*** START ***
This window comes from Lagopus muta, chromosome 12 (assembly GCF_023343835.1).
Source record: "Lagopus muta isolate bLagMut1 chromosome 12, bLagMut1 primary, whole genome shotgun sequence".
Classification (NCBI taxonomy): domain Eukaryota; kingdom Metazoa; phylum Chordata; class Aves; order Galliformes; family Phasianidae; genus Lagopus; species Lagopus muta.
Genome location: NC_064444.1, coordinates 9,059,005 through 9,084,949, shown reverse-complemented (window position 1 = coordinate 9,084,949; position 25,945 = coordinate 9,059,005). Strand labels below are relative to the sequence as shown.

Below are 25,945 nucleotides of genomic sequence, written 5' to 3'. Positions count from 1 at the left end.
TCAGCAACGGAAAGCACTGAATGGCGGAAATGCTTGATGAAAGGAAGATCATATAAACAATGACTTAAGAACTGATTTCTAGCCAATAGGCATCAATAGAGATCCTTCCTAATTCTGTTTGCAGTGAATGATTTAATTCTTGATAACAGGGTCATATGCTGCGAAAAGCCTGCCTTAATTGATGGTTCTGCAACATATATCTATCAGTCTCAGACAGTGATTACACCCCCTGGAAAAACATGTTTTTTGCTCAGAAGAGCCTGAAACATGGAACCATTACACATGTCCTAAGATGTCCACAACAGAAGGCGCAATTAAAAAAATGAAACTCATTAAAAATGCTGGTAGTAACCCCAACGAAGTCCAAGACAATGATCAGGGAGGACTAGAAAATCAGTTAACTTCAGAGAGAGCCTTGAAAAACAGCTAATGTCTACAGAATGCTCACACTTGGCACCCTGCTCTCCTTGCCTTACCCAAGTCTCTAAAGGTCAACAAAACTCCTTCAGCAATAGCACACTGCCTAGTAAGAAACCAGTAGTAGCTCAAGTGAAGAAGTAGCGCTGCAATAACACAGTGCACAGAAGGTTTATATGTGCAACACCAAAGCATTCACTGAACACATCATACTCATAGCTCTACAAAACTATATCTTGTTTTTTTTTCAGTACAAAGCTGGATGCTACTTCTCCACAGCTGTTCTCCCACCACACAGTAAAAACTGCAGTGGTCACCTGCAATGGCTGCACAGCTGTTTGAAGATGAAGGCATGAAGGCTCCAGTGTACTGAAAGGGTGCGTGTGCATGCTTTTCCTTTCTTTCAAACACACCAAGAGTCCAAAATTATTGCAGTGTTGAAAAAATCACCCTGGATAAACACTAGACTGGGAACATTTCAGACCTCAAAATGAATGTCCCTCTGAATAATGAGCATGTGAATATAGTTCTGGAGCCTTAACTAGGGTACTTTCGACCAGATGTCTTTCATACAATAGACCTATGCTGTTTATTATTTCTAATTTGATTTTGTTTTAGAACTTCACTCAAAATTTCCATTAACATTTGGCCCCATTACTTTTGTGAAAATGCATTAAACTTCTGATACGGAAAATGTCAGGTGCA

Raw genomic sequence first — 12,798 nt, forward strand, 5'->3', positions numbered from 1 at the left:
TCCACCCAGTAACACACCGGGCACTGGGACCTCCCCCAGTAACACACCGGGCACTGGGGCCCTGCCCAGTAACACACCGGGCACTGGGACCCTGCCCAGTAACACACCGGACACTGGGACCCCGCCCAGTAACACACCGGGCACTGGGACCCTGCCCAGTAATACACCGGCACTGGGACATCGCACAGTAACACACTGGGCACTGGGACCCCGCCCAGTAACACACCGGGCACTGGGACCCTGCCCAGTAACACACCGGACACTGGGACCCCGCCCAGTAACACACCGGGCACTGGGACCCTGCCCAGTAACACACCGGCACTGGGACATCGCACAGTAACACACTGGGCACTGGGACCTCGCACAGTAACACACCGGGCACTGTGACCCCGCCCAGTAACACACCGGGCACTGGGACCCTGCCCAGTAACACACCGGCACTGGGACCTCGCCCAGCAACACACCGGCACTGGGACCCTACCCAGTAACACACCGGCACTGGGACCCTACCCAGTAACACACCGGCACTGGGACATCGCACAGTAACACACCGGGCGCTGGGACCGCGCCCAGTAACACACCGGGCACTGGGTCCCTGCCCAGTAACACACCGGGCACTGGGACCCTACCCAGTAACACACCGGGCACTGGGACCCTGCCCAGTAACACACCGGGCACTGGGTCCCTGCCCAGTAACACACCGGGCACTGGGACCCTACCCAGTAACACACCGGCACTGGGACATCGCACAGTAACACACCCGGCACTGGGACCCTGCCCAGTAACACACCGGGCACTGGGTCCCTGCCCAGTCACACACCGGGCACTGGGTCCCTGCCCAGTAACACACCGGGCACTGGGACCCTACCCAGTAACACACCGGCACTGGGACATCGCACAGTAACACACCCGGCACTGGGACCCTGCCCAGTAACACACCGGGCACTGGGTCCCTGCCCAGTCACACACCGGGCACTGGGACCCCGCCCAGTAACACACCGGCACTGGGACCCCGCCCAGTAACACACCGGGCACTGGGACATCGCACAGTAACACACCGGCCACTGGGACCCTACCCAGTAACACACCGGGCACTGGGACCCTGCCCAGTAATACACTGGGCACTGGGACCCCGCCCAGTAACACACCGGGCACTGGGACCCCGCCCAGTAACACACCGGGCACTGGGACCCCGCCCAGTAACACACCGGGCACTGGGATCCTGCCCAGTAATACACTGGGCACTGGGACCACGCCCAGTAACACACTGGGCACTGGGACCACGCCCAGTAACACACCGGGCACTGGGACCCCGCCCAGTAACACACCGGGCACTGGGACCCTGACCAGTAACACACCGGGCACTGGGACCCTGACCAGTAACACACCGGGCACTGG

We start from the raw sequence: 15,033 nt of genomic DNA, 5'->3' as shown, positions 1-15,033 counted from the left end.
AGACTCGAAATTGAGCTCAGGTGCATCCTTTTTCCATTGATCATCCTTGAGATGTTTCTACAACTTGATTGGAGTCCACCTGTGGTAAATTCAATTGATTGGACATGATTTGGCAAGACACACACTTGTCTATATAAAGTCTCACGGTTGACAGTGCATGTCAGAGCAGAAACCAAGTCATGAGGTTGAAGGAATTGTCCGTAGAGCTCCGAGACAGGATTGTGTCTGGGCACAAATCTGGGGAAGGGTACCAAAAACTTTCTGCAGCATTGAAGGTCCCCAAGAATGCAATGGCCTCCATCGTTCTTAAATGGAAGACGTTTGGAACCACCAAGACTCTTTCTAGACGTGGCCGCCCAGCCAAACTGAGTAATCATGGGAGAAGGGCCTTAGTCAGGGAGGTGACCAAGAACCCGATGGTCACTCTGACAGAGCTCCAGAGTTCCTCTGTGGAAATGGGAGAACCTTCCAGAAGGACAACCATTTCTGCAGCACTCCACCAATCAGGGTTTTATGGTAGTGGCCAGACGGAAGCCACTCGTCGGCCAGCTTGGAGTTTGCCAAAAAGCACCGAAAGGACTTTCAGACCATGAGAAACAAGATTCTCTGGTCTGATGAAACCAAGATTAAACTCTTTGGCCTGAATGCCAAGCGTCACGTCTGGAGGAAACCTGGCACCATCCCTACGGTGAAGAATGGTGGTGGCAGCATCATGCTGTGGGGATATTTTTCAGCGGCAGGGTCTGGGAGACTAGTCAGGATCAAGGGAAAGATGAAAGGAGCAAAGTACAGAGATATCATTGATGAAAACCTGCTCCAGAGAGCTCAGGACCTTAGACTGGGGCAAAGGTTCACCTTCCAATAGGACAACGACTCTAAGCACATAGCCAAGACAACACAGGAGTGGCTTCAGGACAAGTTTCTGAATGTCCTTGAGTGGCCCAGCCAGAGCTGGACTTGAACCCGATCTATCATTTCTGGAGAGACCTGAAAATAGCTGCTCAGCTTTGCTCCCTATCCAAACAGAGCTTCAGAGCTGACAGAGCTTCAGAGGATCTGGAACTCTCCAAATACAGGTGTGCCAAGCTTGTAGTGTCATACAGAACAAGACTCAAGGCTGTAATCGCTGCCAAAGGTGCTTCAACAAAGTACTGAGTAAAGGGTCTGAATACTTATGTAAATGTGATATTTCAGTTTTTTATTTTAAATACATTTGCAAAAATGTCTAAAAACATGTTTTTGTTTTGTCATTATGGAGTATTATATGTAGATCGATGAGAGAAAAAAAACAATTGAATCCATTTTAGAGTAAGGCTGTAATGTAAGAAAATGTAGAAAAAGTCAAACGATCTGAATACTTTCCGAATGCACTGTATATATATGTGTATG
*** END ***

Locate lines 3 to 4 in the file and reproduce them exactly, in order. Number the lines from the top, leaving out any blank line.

Classification (NCBI taxonomy): domain Eukaryota; kingdom Metazoa; phylum Chordata; class Aves; order Galliformes; family Phasianidae; genus Lagopus; species Lagopus muta.
Genome location: NC_064444.1, coordinates 9,059,005 through 9,084,949, shown reverse-complemented (window position 1 = coordinate 9,084,949; position 25,945 = coordinate 9,059,005). Strand labels below are relative to the sequence as shown.